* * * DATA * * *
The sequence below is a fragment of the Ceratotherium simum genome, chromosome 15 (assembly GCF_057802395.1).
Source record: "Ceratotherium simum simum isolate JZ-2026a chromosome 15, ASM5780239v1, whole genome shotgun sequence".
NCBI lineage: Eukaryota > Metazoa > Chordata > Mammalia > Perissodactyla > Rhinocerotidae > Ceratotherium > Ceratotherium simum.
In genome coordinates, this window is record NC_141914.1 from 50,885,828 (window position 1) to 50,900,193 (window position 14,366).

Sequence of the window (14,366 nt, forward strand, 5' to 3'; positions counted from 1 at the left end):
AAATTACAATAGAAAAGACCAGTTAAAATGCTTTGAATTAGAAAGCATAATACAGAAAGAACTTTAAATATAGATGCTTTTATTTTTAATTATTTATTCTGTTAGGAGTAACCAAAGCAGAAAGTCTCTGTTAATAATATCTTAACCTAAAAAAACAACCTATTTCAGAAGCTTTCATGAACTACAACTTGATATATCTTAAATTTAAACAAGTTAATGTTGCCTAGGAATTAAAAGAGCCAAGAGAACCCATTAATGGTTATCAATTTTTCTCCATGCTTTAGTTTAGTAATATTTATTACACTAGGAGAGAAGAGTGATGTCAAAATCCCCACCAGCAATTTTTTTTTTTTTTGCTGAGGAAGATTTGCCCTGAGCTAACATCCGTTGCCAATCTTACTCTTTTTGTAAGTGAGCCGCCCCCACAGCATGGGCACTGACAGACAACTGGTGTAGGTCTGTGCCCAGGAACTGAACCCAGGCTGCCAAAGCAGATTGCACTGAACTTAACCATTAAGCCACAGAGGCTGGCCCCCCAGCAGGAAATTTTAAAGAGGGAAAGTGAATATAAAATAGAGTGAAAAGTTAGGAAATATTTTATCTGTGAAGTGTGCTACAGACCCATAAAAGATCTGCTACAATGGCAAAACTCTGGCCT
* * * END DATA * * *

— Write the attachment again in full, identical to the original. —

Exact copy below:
The sequence below is a fragment of the Ceratotherium simum genome, chromosome 15 (assembly GCF_057802395.1).
Source record: "Ceratotherium simum simum isolate JZ-2026a chromosome 15, ASM5780239v1, whole genome shotgun sequence".
NCBI lineage: Eukaryota > Metazoa > Chordata > Mammalia > Perissodactyla > Rhinocerotidae > Ceratotherium > Ceratotherium simum.
In genome coordinates, this window is record NC_141914.1 from 50,885,828 (window position 1) to 50,900,193 (window position 14,366).

Sequence of the window (14,366 nt, forward strand, 5' to 3'; positions counted from 1 at the left end):
AAATTACAATAGAAAAGACCAGTTAAAATGCTTTGAATTAGAAAGCATAATACAGAAAGAACTTTAAATATAGATGCTTTTATTTTTAATTATTTATTCTGTTAGGAGTAACCAAAGCAGAAAGTCTCTGTTAATAATATCTTAACCTAAAAAAACAACCTATTTCAGAAGCTTTCATGAACTACAACTTGATATATCTTAAATTTAAACAAGTTAATGTTGCCTAGGAATTAAAAGAGCCAAGAGAACCCATTAATGGTTATCAATTTTTCTCCATGCTTTAGTTTAGTAATATTTATTACACTAGGAGAGAAGAGTGATGTCAAAATCCCCACCAGCAATTTTTTTTTTTTTTGCTGAGGAAGATTTGCCCTGAGCTAACATCCGTTGCCAATCTTACTCTTTTTGTAAGTGAGCCGCCCCCACAGCATGGGCACTGACAGACAACTGGTGTAGGTCTGTGCCCAGGAACTGAACCCAGGCTGCCAAAGCAGATTGCACTGAACTTAACCATTAAGCCACAGAGGCTGGCCCCCCAGCAGGAAATTTTAAAGAGGGAAAGTGAATATAAAATAGAGTGAAAAGTTAGGAAATATTTTATCTGTGAAGTGTGCTACAGACCCATAAAAGATCTGCTACAATGGCAAAACTCTGGCCT